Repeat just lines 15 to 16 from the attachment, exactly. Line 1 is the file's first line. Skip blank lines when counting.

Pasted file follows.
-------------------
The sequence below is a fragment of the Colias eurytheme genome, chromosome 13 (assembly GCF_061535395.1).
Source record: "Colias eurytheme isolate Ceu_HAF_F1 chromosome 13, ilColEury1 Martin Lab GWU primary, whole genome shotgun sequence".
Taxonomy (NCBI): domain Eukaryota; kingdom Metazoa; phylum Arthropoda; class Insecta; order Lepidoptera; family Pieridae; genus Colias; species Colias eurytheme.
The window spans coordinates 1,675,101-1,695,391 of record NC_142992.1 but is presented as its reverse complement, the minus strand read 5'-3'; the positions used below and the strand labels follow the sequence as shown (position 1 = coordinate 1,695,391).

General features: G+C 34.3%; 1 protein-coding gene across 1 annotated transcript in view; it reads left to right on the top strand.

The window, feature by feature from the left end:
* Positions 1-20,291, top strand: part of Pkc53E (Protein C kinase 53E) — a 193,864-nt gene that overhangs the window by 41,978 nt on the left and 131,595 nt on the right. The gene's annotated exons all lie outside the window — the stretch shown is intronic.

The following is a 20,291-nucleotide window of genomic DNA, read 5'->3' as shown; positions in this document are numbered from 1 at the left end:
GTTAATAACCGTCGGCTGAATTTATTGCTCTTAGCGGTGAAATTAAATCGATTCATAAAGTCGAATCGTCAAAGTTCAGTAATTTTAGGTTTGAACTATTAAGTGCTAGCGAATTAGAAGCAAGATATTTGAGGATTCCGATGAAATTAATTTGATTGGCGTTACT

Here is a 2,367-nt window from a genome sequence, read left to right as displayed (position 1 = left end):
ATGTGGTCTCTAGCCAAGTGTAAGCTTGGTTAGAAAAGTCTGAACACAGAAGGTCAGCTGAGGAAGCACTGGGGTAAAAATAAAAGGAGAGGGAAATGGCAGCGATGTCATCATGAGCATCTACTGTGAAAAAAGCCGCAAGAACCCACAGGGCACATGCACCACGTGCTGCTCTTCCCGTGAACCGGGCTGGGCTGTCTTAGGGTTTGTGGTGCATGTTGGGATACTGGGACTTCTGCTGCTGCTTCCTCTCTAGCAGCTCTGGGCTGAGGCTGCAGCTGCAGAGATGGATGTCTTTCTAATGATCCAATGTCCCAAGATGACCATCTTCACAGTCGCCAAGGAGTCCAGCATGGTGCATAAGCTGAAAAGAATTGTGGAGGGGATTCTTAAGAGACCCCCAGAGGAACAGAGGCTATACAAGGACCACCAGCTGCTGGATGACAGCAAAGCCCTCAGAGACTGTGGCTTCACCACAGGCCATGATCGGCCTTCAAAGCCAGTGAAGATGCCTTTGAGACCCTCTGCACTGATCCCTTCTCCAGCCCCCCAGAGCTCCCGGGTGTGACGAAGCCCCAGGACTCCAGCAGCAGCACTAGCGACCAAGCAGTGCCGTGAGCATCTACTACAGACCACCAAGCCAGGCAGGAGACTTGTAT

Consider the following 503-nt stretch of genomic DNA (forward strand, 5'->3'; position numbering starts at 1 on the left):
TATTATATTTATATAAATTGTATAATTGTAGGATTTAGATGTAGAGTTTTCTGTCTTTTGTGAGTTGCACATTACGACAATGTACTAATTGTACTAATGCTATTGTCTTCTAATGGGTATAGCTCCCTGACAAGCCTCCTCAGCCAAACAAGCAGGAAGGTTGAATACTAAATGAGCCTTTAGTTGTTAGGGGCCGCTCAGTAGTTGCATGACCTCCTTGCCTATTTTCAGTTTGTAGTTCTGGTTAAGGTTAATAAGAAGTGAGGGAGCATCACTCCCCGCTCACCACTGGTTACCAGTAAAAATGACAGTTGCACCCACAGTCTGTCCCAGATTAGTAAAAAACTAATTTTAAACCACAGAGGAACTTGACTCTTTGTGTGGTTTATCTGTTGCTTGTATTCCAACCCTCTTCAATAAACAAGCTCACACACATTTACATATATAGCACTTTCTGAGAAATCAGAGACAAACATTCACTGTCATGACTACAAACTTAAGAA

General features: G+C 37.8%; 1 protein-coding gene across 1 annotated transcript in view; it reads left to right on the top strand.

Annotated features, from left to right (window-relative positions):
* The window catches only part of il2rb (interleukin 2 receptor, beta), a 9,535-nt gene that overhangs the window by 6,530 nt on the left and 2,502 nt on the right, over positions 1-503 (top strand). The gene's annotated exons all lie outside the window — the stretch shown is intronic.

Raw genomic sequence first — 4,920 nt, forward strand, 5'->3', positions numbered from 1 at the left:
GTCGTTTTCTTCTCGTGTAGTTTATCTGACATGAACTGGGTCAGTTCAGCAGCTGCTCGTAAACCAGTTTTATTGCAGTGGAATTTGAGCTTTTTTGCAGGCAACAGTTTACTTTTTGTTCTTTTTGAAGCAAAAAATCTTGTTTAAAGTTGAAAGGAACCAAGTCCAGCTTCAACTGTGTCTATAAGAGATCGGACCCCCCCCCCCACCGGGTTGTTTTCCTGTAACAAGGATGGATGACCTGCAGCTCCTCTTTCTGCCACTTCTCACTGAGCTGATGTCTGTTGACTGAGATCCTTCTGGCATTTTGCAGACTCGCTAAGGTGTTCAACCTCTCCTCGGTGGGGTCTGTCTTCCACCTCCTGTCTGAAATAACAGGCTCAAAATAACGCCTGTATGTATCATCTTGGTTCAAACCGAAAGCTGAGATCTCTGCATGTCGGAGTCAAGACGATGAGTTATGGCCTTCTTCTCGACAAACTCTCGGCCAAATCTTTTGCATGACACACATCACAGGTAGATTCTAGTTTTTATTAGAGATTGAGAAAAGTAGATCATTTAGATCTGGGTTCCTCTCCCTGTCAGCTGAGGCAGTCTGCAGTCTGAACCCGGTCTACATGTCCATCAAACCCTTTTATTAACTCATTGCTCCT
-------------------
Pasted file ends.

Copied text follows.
Annotated features, from left to right (window-relative positions):
* The window catches only part of il2rb (interleukin 2 receptor, beta), a 9,535-nt gene that overhangs the window by 6,530 nt on the left and 2,502 nt on the right, over positions 1-503 (top strand). The gene's annotated exons all lie outside the window — the stretch shown is intronic.